Using multiple metrics for rate adaptation algorithms in IEEE 802.11 WLANs

Li Li, Zhong Fan, D Kaleshi

Research output: Chapter in Book/Report/Conference proceedingConference Contribution (Conference Proceeding)

3 Citations (Scopus)
352 Downloads (Pure)


IEEE 802.11 Wireless LANs (WLANs) use rate adaptation algorithms (RAAs) to dynamically switch data rates to accommodate the fluctuating wireless channel conditions. Classic RAAs such as ARF and ONOE suffer from rate poisoning and nability to distinguish between collision and packet losses caused by channel errors. Existing approaches in the literature are able to solve only one of the above two issues. In this paper we propose a novel rate adaptation protocol to address both issues for multi-rate wireless networks. The novelty of our approach is to combine the metrics of expected packet transmission time (ETT) and the average number of frozen slots (ANFS) to estimate the quality and level of contention for the current channel. A mathematical model to calculate ETT and ANFS on the fly is presented. Our protocol is simple and practical, which takes into consideration not only link quality and frame loss characteristics, but also impact of collisions during the design. Simulation results show that without the perfect knowledge of current channel condition and any signal strength information, our algorithm can achieve significant performance improvement in terms of end-toend throughput for different network conditions compared with state-of-the-art link adaptation algorithms.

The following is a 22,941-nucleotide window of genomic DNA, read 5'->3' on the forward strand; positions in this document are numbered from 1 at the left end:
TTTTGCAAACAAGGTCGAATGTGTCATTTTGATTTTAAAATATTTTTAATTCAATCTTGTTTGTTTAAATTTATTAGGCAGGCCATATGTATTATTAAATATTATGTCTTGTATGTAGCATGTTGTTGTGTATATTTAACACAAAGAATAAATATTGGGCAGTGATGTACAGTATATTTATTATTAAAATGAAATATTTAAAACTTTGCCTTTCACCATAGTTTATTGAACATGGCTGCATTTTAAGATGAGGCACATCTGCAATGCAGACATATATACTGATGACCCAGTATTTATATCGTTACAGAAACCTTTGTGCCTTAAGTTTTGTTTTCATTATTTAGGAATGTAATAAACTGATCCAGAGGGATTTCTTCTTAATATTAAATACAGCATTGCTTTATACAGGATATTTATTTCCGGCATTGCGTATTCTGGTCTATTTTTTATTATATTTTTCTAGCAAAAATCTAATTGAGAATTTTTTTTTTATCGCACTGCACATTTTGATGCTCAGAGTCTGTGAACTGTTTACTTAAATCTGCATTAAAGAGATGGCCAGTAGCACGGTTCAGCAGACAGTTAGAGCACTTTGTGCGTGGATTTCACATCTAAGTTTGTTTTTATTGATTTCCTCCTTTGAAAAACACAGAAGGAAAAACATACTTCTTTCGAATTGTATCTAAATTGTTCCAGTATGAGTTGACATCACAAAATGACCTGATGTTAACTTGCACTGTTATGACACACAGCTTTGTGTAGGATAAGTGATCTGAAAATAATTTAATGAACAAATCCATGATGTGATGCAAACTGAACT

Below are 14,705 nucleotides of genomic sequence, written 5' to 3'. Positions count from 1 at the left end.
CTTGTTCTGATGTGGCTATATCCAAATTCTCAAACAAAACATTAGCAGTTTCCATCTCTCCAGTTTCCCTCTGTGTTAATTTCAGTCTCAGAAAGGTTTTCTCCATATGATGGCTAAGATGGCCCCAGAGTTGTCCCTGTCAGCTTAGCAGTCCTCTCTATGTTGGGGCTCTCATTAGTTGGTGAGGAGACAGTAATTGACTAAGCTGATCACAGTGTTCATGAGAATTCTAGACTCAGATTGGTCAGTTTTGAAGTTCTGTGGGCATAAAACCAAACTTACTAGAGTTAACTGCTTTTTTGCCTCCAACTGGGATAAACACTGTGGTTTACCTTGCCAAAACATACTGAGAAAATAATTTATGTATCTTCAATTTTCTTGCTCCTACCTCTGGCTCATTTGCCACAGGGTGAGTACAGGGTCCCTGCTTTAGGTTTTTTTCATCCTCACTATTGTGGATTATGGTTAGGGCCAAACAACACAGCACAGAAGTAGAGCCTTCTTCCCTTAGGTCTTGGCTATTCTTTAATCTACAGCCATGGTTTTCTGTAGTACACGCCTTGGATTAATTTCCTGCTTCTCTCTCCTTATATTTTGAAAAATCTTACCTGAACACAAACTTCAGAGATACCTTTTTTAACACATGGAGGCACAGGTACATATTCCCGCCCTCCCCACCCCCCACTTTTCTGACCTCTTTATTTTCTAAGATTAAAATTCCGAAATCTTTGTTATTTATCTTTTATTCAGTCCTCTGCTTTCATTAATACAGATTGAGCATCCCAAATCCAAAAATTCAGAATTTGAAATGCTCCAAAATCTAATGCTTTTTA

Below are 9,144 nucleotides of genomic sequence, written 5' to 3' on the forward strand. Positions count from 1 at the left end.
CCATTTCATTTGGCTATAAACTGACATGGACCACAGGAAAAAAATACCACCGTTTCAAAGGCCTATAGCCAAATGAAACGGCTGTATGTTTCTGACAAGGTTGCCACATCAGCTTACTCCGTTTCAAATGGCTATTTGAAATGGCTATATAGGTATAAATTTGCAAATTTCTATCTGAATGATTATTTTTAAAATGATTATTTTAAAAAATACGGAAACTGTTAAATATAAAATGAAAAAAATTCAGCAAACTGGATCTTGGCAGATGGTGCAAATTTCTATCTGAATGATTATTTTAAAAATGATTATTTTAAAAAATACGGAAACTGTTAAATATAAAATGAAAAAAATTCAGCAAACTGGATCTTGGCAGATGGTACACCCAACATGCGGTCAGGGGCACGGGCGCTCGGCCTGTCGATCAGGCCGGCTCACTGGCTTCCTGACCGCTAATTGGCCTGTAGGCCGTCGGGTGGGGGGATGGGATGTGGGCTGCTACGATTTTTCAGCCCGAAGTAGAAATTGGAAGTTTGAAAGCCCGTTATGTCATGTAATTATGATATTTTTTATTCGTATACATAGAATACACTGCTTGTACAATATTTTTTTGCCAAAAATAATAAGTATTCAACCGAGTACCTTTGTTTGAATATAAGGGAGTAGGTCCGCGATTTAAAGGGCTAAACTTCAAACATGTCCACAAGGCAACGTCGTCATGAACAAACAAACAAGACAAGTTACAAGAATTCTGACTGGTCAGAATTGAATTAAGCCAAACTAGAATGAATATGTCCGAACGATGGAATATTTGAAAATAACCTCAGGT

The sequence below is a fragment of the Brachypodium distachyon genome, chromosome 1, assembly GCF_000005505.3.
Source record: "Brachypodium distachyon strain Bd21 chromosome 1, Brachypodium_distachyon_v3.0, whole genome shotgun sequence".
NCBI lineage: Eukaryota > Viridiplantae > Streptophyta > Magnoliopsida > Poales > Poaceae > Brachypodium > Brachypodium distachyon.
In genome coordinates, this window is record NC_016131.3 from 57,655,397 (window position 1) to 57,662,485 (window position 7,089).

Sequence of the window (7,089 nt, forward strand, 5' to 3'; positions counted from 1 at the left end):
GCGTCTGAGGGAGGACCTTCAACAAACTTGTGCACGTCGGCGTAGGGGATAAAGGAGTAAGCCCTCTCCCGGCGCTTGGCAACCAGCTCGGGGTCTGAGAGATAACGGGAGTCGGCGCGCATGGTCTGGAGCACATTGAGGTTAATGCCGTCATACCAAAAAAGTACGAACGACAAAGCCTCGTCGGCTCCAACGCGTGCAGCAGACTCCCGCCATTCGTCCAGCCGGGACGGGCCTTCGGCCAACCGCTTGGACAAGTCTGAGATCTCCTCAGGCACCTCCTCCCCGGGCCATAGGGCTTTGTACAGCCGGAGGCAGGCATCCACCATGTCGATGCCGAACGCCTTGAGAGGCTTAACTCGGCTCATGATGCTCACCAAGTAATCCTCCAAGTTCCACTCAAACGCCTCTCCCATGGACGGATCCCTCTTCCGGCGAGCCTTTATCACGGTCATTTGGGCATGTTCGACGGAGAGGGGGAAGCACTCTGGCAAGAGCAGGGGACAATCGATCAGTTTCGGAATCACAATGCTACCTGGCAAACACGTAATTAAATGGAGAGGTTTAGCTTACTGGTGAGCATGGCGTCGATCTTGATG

Original languageEnglish
Title of host publicationIEEE Wireless Communications and Networking Conference
PublisherInstitute of Electrical and Electronics Engineers (IEEE)
ISBN (Print)9781467304368
Publication statusPublished - Apr 2012

Bibliographical note

This research is supported by Toshiba TRL.

Copyright © 2012 IEEE. Reprinted with permission, from [L Li, Zhong Fan, D Kaleshi; 'Using multiple metrics for rate adaptation algorithms in IEEE 802.11 WLANs'; IEEE Wireless Communications and Networking Conference (WCNC 2012). This material is posted here with permission of the IEEE. Such permission of the IEEE does not in any way imply IEEE endorsement of any of the University of Bristol's products or services. Internal or personal use of this material is permitted. However, permission to reprint/republish this material for advertising or promotional purposes or for creating new collective works for resale or redistribution must be obtained from the IEEE by writing to By choosing to view this document, you agree to all provisions of the copyright laws protecting it.

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